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Why the questioning of RBI officials for 80:20 scheme is a witch-hunt

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The questioning in the Nirav Modi case has now reached a few current and one former Reserve Bank of India (RBI) deputy governor. At the outset, one needs to distinguish between the Nirav Modi issue and the 80:20 gold scheme.

Nirav Modi, in cohorts with a couple of employees of Punjab National Bank’s (PNB) Brady House branch, took a large amount of loans without margins -- loans which, it now appears, he could repay only by taking more loans. His uncle Mehul Choksi appears to have benefitted by changing a decimal point in one of his loans and making off with a much larger loan than was sanctioned.

Nirav Modi is not at all connected to the 80:20 scheme. Mehul Choksi’s Gitanjali Gems was one of the Star Trading Houses that got a licence to import gold in May 2014, when gold was scarce in the country, but it is now well documented that of the 14 STHs, Gitanjali imported the least and hence probably benefitted the least. The questioning of the current and former officials of the RBI is hence in connection with the 80:20 scheme.

The question marks over this scheme emanate from both the timing of the relaxation and the Comptroller and Auditor-General’s remark that the STHs benefitted by Rs4,500 crore because of the policy.

What the Central Bureau of Investigation (CBI) and other investigating agencies need to note that policies intended for general benefit often tend to help some more than others. A policy to build say the golden quadrilateral pushes up prices of land in areas through which the road runs. But the policy was not intended to benefit those owning the land. It was meant for the entire nation. One ought to see the 80:20 policy in the light.

When the taper talk hit the Indian rupee in July 2013 along with the other four “fragile” currencies, RBI’s and the government’s effort was to control imports and increase the flow of dollars into the country.

The FCNR-B scheme was designed to attract NRIs into depositing more dollars in Indian banks, with the RBI agreeing to bear the swap cost. A number of NRIs made money hand-over-fist by leveraging nearly 20 times to benefit from the FCNR scheme. India got over $25 billion due to this scheme.

When the time came for the deposits to mature (in October-November 2016) the dollar had become cheaper, so the RBI didn’t lose any money buying back the dollars and repaying the NRIs. But that’s beside the point. In the pursuit of more dollar inflows, so that the rupee didn’t look fragile, the government and RBI started a scheme that enriched some NRIs hugely. Does this mean RBI and the government were in cohorts with some handpicked individuals? No. The scheme was policy decision to get more dollars.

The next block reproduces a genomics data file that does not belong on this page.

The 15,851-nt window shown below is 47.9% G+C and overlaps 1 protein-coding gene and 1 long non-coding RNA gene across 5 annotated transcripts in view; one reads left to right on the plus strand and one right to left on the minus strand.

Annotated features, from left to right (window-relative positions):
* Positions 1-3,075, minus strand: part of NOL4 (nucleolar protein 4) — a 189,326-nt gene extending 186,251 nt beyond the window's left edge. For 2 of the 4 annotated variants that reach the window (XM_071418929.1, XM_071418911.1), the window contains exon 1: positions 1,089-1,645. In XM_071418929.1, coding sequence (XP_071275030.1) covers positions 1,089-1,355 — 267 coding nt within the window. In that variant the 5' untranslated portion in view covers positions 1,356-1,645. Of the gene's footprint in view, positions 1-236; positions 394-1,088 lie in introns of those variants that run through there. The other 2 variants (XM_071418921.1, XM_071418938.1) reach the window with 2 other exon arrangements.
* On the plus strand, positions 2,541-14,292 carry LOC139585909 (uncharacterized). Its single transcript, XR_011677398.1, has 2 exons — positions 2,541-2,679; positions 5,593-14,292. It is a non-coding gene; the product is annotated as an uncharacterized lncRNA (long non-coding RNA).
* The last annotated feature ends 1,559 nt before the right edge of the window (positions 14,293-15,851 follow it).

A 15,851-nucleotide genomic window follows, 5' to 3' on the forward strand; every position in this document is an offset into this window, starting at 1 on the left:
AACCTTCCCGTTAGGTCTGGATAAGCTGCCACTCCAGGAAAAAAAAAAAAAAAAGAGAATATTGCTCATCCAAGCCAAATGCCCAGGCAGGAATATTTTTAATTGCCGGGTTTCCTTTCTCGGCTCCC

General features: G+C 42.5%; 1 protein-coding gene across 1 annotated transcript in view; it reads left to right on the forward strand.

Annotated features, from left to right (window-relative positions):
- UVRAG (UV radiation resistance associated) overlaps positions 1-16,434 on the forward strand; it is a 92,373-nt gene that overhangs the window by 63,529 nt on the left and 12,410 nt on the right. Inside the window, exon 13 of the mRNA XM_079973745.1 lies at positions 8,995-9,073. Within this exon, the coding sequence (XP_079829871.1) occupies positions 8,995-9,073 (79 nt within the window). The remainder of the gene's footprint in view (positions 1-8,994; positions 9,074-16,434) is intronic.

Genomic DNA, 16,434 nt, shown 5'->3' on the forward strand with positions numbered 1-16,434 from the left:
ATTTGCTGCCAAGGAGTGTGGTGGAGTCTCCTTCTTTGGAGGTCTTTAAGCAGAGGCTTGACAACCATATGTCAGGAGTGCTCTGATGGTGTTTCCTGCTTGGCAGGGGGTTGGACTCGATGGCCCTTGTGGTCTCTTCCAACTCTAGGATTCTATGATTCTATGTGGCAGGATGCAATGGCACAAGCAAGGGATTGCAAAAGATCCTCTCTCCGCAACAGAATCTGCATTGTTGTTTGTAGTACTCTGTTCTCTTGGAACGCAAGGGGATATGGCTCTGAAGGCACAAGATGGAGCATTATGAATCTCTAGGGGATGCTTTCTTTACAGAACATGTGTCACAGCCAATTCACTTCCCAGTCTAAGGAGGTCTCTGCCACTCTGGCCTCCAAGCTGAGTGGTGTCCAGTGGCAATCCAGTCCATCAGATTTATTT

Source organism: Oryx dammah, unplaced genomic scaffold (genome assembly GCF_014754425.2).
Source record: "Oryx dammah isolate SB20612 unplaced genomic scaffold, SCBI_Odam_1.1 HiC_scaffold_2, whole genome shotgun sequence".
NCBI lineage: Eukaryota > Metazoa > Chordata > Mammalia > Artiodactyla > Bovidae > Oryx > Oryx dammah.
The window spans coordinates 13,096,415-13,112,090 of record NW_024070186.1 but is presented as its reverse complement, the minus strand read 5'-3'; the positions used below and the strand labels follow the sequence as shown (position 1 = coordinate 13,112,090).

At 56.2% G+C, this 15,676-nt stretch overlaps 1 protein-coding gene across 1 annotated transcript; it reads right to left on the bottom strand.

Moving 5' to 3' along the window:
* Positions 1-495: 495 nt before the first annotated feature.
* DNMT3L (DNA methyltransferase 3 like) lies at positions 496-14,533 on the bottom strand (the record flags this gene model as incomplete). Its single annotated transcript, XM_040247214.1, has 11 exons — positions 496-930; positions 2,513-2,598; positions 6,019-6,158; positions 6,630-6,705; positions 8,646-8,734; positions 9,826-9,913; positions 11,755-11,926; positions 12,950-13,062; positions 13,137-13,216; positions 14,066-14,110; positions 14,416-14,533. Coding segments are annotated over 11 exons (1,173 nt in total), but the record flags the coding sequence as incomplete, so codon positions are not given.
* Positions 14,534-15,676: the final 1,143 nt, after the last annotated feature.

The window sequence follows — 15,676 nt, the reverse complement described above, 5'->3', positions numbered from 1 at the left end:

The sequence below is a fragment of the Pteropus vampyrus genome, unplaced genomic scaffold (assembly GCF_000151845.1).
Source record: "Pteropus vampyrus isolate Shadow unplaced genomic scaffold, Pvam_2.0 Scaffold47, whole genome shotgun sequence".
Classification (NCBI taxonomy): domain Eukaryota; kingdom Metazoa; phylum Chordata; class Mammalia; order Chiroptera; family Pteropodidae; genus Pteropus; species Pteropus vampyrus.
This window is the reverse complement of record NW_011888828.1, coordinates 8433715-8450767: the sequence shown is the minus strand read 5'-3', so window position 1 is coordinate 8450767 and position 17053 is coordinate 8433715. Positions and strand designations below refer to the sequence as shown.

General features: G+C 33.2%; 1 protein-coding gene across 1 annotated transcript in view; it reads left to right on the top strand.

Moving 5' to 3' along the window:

The 80:20 scheme needs to be seen in the same light. The government banned gold imports because it was a large import item and was unimportant enough for the country to do without for some time. Both government and RBI were aware that anything rationed would benefit those who could lay hands on any amount of gold. Yes, the STHs made money when they were allowed to import from May 2014.

But one needs to note that from June 2013 to May 2014 as well, a lot of jewellers made tonnes of money on gold imported by the banks. This was how the scheme was designed: only four banks and two government trading companies MMTC and STC were allowed to import gold.

Jewellers who had a record of imports and exports until May 2013, were sold this gold at the landed price on promise they would use 20% to export jewellery. They had the licence to sell the remaining 80% in the domestic market which earned them a massive premium. If the CAG’s office tries to find out how many jewellers benefitted before the policy was liberalized, the will find that a clutch of jewellers made even more money than the Rs4,500 crore the STHs did after May 2014. But that’s how rationing works.

In war time, nations ban a bunch of unnecessary imports, or impose price controls. Black markets flourish and those who have the goods make money. Nevertheless during wars, governments continue to impose rationing. In all these cases one assumes the larger good that is served by controlling prices or imports is more than the evil of some people making money.

Likewise in 2013, the extra bucks made by some FCNR-B depositors and some jewellers was considered a price the nation had to pay to control the exchange rate from a free fall. It may be recalled, at that time the United Progressive Alliance (UPA) government also decided to raise the price of petrol and diesel by 50 paise every month.

This was political suicide for the UPA because raising prices on the eve of an election would have hurt the ruling party. But, the government went ahead and raised prices so that at higher prices, fuel consumption would fall and the country’s trade deficit would correct. This act of the UPA government of raising fuel prices even on the eve of an election to serve a larger good is an act of statesmanship.

Short point, in the face of a massive current account deficit and a run on the rupee many actions were taken by the government and the RBI to rebalance the deficit. Some policies benefitted some persons. But witch-hunting, of all people RBI officials, is unfair and even dangerous.

The next time the country’s currency is in danger, RBI officials who so far have been in the forefront of the firefighting, may simply want to play safe instead of serving the country.

This column had pleaded in the past, and pleads again: controlling the exchange rate is a delicate task. Questioning RBI’s motives on hindsight can be a costly blunder.